Since 1996 the Women’s Film Preservation Fund (WFPF) of New York Women in Film & Television (NYWIFT) has preserved a number of significant experimental and animated works, many of which reflect pioneering approaches and unique voices. This series will showcase a selection of these works, many of which have been preserved in collaboration with Anthology.
PROGRAM 1: EXPANDING NOTIONS OF TIME, SPACE, AND REALITY
Friday, June 21st, 7:30pm.
The makers of these films have manipulated time, space, and/or motion to give us a broader view of reality. Their varied approaches include optical printing, animation, drawing and scratching on the film negative, radical editing choices, and moving camera.
Storm de Hirsch
1964, 6 min.
Utilizing hand-altered film stock and live footage, negative and positive images of daily objects, a chant of a Maori medicine man, and music performed on a Jew’s harp, the film takes the viewer to a psychic, ritualistic place.
1984, 20 min.
A film constantly in motion, BENT TIME journeys across the U.S. linking disparate historic and geographic places, past and present, and uses single-frame optical printing to slow down and speed up motion to “bend” time.
Meditation on Violence
1948, 13 min.
As a Chinese martial artist performs, time and space become fluid through moving camera, editing, and rearrangement of the sequence of movements.
Homage to Magritte
1974, 10 min.
(pictured at upper right)
A woman’s interior monologue is evoked through optically printed juxtapositions of images of water and interiors, and of glimpses of a woman, the sky, and the universe seen through a window and a mirror.
1985, 2 min.
Sunlight moving through the interior of a house during the course of a day culminates in an unexpected revelation in this animated film.
1977, 10 min.
In this structuralist film, the arc of a dive into a swimming pool is dissected and repeated through optical printing to examine the relationship between space and time, and the nature of motion itself.
PROGRAM 2: REFLECTIONS, DREAMS, AND EXPERIMENTS
Saturday, June 22nd, 5:45pm.
These films represent changing views on the possibilities of womanhood from different viewpoints.
Faith & John Hubley
1967, 9 min.
In the animated film, two young girls view love and marriage through fairytale fantasies.
1987, 5 min.
An experimental portrait, DOPPELGANGER shows a woman looking at her past and toward the future.
Women’s Happy Time Commune
1972, 42 min.
Billed as an “improv-Western,” WOMEN’S HAPPY TIME COMMUNE shows women going to the Old West to start a commune where they will live without men.
1973, 8 minutes.
A collage of documentary footage, poetry, and dreams, Barbara Hammer envisions a new future for lesbians.
1976, 5 min.
The animated DESIRE PIE focuses on a man and a woman in a humorous and joyous romp showing what female desire can be.
Lisa Crafts, Filmmaker
Sheila Paige, Filmmaker
PROGRAM 3: MARIE MENKEN AND HELEN HILL: CAMERA ROLLS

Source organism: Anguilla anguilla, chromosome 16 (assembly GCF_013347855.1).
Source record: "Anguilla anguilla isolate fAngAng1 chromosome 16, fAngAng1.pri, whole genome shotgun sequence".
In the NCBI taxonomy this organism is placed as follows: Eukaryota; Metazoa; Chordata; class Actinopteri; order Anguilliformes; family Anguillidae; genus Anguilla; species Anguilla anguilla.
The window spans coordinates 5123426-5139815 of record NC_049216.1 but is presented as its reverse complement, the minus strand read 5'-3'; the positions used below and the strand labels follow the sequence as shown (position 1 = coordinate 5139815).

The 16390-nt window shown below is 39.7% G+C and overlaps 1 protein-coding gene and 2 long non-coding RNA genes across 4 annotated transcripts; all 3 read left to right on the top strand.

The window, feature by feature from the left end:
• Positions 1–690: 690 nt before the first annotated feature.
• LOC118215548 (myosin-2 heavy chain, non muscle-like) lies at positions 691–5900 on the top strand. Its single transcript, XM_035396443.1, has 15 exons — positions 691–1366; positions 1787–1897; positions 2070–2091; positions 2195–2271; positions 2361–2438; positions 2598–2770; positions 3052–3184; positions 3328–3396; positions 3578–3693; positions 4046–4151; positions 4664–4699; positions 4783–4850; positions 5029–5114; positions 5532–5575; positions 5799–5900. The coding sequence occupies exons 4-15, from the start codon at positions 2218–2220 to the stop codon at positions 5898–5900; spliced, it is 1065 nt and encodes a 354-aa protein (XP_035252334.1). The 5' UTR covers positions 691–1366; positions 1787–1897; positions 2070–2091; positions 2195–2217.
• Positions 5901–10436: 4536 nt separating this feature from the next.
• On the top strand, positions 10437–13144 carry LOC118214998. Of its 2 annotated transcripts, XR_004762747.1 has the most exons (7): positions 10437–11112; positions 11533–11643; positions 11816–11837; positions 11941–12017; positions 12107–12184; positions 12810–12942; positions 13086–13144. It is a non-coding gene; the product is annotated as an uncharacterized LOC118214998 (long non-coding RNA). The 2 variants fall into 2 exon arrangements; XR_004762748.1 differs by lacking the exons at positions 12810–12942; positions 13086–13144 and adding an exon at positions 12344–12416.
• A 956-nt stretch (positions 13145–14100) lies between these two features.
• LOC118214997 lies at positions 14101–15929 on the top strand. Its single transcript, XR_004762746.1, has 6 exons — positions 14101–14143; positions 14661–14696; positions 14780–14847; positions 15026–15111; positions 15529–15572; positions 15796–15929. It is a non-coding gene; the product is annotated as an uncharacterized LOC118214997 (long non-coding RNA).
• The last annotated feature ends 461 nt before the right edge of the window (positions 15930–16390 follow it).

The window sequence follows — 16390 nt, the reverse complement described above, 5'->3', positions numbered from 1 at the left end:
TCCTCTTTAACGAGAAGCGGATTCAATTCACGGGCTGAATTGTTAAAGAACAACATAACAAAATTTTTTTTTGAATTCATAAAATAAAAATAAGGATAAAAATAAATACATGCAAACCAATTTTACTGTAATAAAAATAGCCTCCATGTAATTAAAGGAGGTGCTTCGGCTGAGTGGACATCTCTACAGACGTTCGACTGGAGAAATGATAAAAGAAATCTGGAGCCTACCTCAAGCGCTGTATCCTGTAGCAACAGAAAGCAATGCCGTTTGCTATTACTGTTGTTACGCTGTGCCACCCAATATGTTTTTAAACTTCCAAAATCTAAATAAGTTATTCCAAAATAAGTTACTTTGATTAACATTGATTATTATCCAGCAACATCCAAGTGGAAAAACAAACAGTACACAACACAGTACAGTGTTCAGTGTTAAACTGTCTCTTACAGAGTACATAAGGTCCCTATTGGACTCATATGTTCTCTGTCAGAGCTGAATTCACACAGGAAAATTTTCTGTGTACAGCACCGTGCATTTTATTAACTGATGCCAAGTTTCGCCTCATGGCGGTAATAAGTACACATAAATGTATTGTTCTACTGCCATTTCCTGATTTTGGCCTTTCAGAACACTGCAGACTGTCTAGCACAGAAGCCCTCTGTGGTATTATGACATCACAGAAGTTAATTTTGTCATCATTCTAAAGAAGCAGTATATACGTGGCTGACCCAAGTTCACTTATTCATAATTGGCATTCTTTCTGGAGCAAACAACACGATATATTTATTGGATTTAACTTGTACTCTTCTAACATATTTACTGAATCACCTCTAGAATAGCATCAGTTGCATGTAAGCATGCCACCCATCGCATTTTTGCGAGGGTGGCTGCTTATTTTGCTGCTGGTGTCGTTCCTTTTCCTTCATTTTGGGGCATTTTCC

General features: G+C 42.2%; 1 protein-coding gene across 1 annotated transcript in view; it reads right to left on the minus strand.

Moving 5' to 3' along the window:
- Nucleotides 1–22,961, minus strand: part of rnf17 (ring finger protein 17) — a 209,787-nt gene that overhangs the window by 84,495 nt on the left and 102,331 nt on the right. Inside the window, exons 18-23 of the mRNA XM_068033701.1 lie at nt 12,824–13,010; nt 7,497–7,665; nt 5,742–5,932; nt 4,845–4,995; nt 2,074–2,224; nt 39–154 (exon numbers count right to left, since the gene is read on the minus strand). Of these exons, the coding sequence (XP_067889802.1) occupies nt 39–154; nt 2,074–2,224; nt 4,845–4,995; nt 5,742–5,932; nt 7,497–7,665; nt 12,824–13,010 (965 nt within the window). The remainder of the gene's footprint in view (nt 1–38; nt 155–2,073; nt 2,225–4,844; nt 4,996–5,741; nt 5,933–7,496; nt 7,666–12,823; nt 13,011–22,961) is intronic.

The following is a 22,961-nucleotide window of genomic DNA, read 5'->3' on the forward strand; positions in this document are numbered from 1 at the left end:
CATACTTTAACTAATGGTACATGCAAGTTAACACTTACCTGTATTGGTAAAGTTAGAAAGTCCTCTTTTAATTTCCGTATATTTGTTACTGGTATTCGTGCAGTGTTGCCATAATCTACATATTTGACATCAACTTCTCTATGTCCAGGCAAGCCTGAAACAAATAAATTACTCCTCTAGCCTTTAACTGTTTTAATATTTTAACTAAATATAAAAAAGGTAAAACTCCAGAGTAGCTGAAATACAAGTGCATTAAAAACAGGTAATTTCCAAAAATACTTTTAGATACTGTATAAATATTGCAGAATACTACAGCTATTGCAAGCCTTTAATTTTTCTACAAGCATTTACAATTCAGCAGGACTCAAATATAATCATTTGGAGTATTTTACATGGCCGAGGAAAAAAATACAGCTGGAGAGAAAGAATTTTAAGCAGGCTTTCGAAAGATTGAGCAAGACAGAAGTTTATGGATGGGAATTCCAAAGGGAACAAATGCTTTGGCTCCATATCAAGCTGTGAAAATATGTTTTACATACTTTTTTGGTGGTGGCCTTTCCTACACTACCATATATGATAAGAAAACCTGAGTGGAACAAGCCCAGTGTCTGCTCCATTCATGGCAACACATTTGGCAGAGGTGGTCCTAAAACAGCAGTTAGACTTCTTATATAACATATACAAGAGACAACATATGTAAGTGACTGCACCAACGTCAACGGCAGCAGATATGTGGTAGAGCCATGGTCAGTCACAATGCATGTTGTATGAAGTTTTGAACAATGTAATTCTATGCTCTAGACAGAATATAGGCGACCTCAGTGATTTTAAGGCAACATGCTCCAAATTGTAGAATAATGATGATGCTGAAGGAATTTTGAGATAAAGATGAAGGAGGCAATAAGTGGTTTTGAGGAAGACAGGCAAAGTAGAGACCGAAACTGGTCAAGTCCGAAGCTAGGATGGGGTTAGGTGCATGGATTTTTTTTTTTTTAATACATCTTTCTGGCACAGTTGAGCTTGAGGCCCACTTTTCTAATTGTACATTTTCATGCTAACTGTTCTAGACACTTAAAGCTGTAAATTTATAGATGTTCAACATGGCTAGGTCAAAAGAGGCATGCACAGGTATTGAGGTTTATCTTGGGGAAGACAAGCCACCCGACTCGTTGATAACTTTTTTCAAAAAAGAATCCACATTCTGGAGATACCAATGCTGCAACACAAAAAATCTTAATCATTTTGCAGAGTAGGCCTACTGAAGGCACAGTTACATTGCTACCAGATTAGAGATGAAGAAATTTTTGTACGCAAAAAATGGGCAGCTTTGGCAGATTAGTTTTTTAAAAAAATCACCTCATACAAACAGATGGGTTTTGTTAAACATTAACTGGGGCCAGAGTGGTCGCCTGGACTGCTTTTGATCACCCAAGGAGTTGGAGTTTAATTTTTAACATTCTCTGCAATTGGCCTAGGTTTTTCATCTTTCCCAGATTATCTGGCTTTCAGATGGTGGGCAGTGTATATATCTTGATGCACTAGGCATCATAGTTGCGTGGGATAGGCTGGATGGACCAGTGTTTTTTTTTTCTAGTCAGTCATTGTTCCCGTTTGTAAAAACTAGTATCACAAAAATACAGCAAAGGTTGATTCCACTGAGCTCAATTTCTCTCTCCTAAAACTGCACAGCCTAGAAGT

Saturday, June 22, 8:00pm.
Unedited footage of two distinctive filmmakers, provides insight into each maker’s thought process and what informs her completed works.
The Gravediggers From Guadix
1960, 45 min.
In 1958 Marie Menken traveled to Spain in the company of Kenneth Anger. They visited the Alhambra in Granada where she shot her film ARABESQUE FOR KENNETH ANGER. The gorgeous Kodachrome footage in this compilation was shot at the same time for this Menken-titled yet unfinished project. In 2003, Martina Kudláček discovered the original, unedited reels among Menken’s belongings held by the family. GRAVEDIGGERS is a remarkable example of Menken’s fluid handheld movement as well as an instructive peek at how she intuitively conceived her work behind the camera.
Helen Hill’s Home Movies
2000-2005, 23 min.
These unedited rolls of live-action footage shot by the animator capture images of New Orleans rituals and events, and glimpses of several neighborhoods both before Hurricane Katrina and in its aftermath. The footage, too, was a victim of the storm and despite preservation shows clear signs of water damage.
This three-program series is guest-curated by
Ann Deborah Levy, Co-Chair of the
Women’s Film Preservation Fund Steering Committee.
Mark Johnson (Harvard Film Archive)
Mark Toscano & Edda Manriquez (Academy Film Archive)
Katie Trainor (MoMA).
The Women’s Film Preservation Fund (WFPF) is the only program in the world dedicated to preserving the cultural legacy of women in the industry through preserving films made by women. Founded in 1995 by NYWIFT in conjunction with the Museum of Modern Art (MoMA), WFPF has preserved more than 130 American films, across all genres, in which women have played key creative roles. The WFPF is rewriting the film history books, by saving one moving picture at a time.
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NYWIFT programs, screenings and events are supported, in part, by grants from New York City Department of Cultural Affairs in partnership with the City Council, and New York State Council on the Arts with the support of Governor Kathy Hochul and the New York State Legislature.